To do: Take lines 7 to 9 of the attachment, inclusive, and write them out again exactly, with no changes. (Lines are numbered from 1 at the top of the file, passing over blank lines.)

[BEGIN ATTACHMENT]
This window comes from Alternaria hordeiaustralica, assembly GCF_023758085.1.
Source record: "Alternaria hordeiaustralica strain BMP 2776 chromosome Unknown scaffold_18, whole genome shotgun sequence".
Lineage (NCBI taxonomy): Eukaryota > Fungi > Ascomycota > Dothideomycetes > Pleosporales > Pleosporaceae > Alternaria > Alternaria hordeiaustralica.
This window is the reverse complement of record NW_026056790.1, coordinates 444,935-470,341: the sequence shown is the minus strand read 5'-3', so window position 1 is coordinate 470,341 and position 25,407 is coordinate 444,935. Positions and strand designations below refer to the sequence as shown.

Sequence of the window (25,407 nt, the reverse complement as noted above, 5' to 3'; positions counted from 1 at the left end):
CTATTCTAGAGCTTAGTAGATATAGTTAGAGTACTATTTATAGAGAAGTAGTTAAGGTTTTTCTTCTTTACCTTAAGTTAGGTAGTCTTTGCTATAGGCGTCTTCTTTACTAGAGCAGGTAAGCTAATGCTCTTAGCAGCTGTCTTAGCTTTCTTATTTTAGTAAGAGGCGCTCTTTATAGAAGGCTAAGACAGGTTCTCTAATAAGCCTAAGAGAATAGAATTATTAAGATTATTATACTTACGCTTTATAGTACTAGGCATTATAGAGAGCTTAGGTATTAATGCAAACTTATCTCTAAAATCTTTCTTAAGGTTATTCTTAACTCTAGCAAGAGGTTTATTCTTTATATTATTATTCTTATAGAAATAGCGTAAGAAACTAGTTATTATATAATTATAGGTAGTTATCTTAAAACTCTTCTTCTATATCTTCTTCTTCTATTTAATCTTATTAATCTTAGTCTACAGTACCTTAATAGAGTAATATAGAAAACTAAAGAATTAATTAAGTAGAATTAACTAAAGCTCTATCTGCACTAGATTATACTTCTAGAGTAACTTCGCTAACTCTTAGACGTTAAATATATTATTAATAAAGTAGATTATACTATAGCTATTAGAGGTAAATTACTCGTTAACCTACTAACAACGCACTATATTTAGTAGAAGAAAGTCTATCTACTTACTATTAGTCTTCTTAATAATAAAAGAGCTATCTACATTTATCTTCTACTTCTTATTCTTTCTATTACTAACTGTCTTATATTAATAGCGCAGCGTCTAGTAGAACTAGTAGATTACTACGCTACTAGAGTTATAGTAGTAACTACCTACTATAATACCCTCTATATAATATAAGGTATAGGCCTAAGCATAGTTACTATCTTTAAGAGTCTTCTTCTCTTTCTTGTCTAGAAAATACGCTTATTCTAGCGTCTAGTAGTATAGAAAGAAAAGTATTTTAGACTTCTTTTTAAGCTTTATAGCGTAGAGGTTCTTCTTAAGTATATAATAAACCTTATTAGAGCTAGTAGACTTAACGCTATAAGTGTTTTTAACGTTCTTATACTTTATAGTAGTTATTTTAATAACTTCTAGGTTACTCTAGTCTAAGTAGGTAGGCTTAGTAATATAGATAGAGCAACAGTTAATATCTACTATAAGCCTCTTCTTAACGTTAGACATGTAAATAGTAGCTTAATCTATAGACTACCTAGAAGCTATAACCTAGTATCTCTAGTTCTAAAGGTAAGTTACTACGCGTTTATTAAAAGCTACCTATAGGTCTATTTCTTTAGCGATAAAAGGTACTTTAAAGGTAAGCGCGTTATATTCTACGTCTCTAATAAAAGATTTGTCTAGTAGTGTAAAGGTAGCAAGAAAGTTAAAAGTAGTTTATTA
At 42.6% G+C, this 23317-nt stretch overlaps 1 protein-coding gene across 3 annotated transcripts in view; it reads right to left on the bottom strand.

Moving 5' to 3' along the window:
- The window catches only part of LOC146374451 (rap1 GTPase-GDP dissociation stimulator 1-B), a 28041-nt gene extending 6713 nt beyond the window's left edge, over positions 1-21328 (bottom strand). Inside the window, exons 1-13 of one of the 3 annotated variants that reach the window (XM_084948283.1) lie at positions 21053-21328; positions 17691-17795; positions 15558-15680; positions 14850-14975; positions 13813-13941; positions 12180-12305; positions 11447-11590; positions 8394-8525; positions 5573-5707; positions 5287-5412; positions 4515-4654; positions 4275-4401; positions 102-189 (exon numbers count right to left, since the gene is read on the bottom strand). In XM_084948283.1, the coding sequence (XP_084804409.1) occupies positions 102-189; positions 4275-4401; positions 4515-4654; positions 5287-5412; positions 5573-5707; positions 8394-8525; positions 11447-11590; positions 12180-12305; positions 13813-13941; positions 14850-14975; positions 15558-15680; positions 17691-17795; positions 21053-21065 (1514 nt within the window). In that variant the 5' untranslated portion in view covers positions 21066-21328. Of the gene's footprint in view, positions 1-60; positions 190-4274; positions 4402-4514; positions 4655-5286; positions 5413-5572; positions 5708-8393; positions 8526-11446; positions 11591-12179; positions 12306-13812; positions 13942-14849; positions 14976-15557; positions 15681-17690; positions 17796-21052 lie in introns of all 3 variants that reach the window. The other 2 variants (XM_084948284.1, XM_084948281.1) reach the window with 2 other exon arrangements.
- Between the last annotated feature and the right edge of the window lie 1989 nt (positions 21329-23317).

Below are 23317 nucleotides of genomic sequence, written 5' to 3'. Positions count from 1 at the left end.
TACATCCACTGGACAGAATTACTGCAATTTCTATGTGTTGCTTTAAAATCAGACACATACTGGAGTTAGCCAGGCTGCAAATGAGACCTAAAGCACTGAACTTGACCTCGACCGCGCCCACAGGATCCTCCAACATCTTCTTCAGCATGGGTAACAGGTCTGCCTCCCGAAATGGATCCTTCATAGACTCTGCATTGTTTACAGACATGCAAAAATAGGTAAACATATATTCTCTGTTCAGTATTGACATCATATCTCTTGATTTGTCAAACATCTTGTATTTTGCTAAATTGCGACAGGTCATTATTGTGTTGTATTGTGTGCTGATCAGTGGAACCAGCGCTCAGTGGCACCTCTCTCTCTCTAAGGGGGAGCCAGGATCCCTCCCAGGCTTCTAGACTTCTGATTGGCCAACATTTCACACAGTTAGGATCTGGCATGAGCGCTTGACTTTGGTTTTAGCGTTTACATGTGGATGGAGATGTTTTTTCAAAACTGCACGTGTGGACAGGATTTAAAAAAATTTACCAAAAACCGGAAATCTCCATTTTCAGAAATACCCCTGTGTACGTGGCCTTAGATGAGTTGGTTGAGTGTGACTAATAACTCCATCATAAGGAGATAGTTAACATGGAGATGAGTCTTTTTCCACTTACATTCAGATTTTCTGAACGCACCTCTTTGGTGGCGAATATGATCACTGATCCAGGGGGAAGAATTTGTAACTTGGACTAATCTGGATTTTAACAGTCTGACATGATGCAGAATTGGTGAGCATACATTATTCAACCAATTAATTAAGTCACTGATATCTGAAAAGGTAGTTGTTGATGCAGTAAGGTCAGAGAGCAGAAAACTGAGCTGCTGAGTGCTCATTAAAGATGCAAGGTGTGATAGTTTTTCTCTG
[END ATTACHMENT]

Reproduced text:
At 42.6% G+C, this 23317-nt stretch overlaps 1 protein-coding gene across 3 annotated transcripts in view; it reads right to left on the bottom strand.

Moving 5' to 3' along the window:
- The window catches only part of LOC146374451 (rap1 GTPase-GDP dissociation stimulator 1-B), a 28041-nt gene extending 6713 nt beyond the window's left edge, over positions 1-21328 (bottom strand). Inside the window, exons 1-13 of one of the 3 annotated variants that reach the window (XM_084948283.1) lie at positions 21053-21328; positions 17691-17795; positions 15558-15680; positions 14850-14975; positions 13813-13941; positions 12180-12305; positions 11447-11590; positions 8394-8525; positions 5573-5707; positions 5287-5412; positions 4515-4654; positions 4275-4401; positions 102-189 (exon numbers count right to left, since the gene is read on the bottom strand). In XM_084948283.1, the coding sequence (XP_084804409.1) occupies positions 102-189; positions 4275-4401; positions 4515-4654; positions 5287-5412; positions 5573-5707; positions 8394-8525; positions 11447-11590; positions 12180-12305; positions 13813-13941; positions 14850-14975; positions 15558-15680; positions 17691-17795; positions 21053-21065 (1514 nt within the window). In that variant the 5' untranslated portion in view covers positions 21066-21328. Of the gene's footprint in view, positions 1-60; positions 190-4274; positions 4402-4514; positions 4655-5286; positions 5413-5572; positions 5708-8393; positions 8526-11446; positions 11591-12179; positions 12306-13812; positions 13942-14849; positions 14976-15557; positions 15681-17690; positions 17796-21052 lie in introns of all 3 variants that reach the window. The other 2 variants (XM_084948284.1, XM_084948281.1) reach the window with 2 other exon arrangements.